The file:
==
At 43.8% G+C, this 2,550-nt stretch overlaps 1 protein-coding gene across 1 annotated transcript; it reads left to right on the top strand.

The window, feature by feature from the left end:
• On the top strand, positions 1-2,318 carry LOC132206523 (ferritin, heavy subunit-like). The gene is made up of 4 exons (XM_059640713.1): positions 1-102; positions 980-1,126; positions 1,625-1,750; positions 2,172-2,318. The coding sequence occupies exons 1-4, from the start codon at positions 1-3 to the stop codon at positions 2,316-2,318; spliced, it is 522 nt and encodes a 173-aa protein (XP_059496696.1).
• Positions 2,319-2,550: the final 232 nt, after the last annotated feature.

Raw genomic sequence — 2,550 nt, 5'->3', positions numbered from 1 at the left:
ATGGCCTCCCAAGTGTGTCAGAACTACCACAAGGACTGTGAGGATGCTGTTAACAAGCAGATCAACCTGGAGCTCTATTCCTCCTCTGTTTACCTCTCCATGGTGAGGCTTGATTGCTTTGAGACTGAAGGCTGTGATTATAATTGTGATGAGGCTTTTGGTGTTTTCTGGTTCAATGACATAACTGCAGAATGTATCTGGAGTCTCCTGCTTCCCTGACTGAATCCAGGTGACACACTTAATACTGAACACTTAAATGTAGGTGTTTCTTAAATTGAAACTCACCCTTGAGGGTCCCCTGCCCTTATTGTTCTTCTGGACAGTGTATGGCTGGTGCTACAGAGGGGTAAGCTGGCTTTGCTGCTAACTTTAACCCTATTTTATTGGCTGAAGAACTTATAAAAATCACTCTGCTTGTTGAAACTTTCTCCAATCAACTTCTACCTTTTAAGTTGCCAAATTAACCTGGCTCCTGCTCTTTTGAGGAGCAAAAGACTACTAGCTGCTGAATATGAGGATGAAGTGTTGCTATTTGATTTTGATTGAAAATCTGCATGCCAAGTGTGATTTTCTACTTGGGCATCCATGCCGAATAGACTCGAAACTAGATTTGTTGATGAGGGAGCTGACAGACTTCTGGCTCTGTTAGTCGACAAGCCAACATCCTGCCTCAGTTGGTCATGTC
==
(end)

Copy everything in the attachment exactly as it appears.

At 43.8% G+C, this 2,550-nt stretch overlaps 1 protein-coding gene across 1 annotated transcript; it reads left to right on the top strand.

The window, feature by feature from the left end:
• On the top strand, positions 1-2,318 carry LOC132206523 (ferritin, heavy subunit-like). The gene is made up of 4 exons (XM_059640713.1): positions 1-102; positions 980-1,126; positions 1,625-1,750; positions 2,172-2,318. The coding sequence occupies exons 1-4, from the start codon at positions 1-3 to the stop codon at positions 2,316-2,318; spliced, it is 522 nt and encodes a 173-aa protein (XP_059496696.1).
• Positions 2,319-2,550: the final 232 nt, after the last annotated feature.

Raw genomic sequence — 2,550 nt, 5'->3', positions numbered from 1 at the left:
ATGGCCTCCCAAGTGTGTCAGAACTACCACAAGGACTGTGAGGATGCTGTTAACAAGCAGATCAACCTGGAGCTCTATTCCTCCTCTGTTTACCTCTCCATGGTGAGGCTTGATTGCTTTGAGACTGAAGGCTGTGATTATAATTGTGATGAGGCTTTTGGTGTTTTCTGGTTCAATGACATAACTGCAGAATGTATCTGGAGTCTCCTGCTTCCCTGACTGAATCCAGGTGACACACTTAATACTGAACACTTAAATGTAGGTGTTTCTTAAATTGAAACTCACCCTTGAGGGTCCCCTGCCCTTATTGTTCTTCTGGACAGTGTATGGCTGGTGCTACAGAGGGGTAAGCTGGCTTTGCTGCTAACTTTAACCCTATTTTATTGGCTGAAGAACTTATAAAAATCACTCTGCTTGTTGAAACTTTCTCCAATCAACTTCTACCTTTTAAGTTGCCAAATTAACCTGGCTCCTGCTCTTTTGAGGAGCAAAAGACTACTAGCTGCTGAATATGAGGATGAAGTGTTGCTATTTGATTTTGATTGAAAATCTGCATGCCAAGTGTGATTTTCTACTTGGGCATCCATGCCGAATAGACTCGAAACTAGATTTGTTGATGAGGGAGCTGACAGACTTCTGGCTCTGTTAGTCGACAAGCCAACATCCTGCCTCAGTTGGTCATGTC